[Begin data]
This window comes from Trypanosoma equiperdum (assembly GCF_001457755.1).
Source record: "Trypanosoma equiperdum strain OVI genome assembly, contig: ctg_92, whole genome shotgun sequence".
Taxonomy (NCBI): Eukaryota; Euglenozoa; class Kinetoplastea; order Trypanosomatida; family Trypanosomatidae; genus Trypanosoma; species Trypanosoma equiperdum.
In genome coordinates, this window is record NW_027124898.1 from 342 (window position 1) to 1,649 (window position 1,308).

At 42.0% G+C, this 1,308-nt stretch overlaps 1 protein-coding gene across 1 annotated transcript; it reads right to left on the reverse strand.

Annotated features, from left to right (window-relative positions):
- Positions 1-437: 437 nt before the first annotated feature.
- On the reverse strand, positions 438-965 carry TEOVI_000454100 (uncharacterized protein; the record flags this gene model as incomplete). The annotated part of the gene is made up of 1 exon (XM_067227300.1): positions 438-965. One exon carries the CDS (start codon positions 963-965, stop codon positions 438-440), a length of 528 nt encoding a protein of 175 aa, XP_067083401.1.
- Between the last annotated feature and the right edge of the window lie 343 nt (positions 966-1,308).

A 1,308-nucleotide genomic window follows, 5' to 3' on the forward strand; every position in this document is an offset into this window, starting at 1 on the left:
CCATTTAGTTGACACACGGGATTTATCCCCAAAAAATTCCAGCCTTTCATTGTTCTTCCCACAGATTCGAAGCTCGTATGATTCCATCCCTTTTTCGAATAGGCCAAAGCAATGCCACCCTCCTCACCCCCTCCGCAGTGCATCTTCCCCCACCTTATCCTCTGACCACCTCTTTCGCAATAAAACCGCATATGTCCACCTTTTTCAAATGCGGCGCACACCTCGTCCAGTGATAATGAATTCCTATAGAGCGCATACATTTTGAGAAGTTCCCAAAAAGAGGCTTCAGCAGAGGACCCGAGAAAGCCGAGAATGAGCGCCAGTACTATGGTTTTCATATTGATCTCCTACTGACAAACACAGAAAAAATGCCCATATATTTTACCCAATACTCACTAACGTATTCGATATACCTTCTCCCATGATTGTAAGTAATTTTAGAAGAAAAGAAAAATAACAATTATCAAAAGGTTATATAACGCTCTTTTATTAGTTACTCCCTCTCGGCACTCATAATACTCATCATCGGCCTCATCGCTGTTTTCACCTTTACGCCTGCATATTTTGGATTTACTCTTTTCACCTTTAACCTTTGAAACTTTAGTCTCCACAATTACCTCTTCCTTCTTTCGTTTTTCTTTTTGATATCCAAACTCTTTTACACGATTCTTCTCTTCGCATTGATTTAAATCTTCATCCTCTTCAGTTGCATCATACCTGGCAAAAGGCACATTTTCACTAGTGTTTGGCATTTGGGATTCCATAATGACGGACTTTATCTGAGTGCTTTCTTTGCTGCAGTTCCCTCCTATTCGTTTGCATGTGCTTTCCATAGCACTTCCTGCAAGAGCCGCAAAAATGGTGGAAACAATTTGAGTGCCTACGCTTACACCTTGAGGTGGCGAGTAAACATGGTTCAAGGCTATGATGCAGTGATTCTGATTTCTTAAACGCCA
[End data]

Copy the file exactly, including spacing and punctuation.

This window comes from Trypanosoma equiperdum (assembly GCF_001457755.1).
Source record: "Trypanosoma equiperdum strain OVI genome assembly, contig: ctg_92, whole genome shotgun sequence".
Taxonomy (NCBI): Eukaryota; Euglenozoa; class Kinetoplastea; order Trypanosomatida; family Trypanosomatidae; genus Trypanosoma; species Trypanosoma equiperdum.
In genome coordinates, this window is record NW_027124898.1 from 342 (window position 1) to 1,649 (window position 1,308).

At 42.0% G+C, this 1,308-nt stretch overlaps 1 protein-coding gene across 1 annotated transcript; it reads right to left on the reverse strand.

Annotated features, from left to right (window-relative positions):
- Positions 1-437: 437 nt before the first annotated feature.
- On the reverse strand, positions 438-965 carry TEOVI_000454100 (uncharacterized protein; the record flags this gene model as incomplete). The annotated part of the gene is made up of 1 exon (XM_067227300.1): positions 438-965. One exon carries the CDS (start codon positions 963-965, stop codon positions 438-440), a length of 528 nt encoding a protein of 175 aa, XP_067083401.1.
- Between the last annotated feature and the right edge of the window lie 343 nt (positions 966-1,308).

A 1,308-nucleotide genomic window follows, 5' to 3' on the forward strand; every position in this document is an offset into this window, starting at 1 on the left:
CCATTTAGTTGACACACGGGATTTATCCCCAAAAAATTCCAGCCTTTCATTGTTCTTCCCACAGATTCGAAGCTCGTATGATTCCATCCCTTTTTCGAATAGGCCAAAGCAATGCCACCCTCCTCACCCCCTCCGCAGTGCATCTTCCCCCACCTTATCCTCTGACCACCTCTTTCGCAATAAAACCGCATATGTCCACCTTTTTCAAATGCGGCGCACACCTCGTCCAGTGATAATGAATTCCTATAGAGCGCATACATTTTGAGAAGTTCCCAAAAAGAGGCTTCAGCAGAGGACCCGAGAAAGCCGAGAATGAGCGCCAGTACTATGGTTTTCATATTGATCTCCTACTGACAAACACAGAAAAAATGCCCATATATTTTACCCAATACTCACTAACGTATTCGATATACCTTCTCCCATGATTGTAAGTAATTTTAGAAGAAAAGAAAAATAACAATTATCAAAAGGTTATATAACGCTCTTTTATTAGTTACTCCCTCTCGGCACTCATAATACTCATCATCGGCCTCATCGCTGTTTTCACCTTTACGCCTGCATATTTTGGATTTACTCTTTTCACCTTTAACCTTTGAAACTTTAGTCTCCACAATTACCTCTTCCTTCTTTCGTTTTTCTTTTTGATATCCAAACTCTTTTACACGATTCTTCTCTTCGCATTGATTTAAATCTTCATCCTCTTCAGTTGCATCATACCTGGCAAAAGGCACATTTTCACTAGTGTTTGGCATTTGGGATTCCATAATGACGGACTTTATCTGAGTGCTTTCTTTGCTGCAGTTCCCTCCTATTCGTTTGCATGTGCTTTCCATAGCACTTCCTGCAAGAGCCGCAAAAATGGTGGAAACAATTTGAGTGCCTACGCTTACACCTTGAGGTGGCGAGTAAACATGGTTCAAGGCTATGATGCAGTGATTCTGATTTCTTAAACGCCA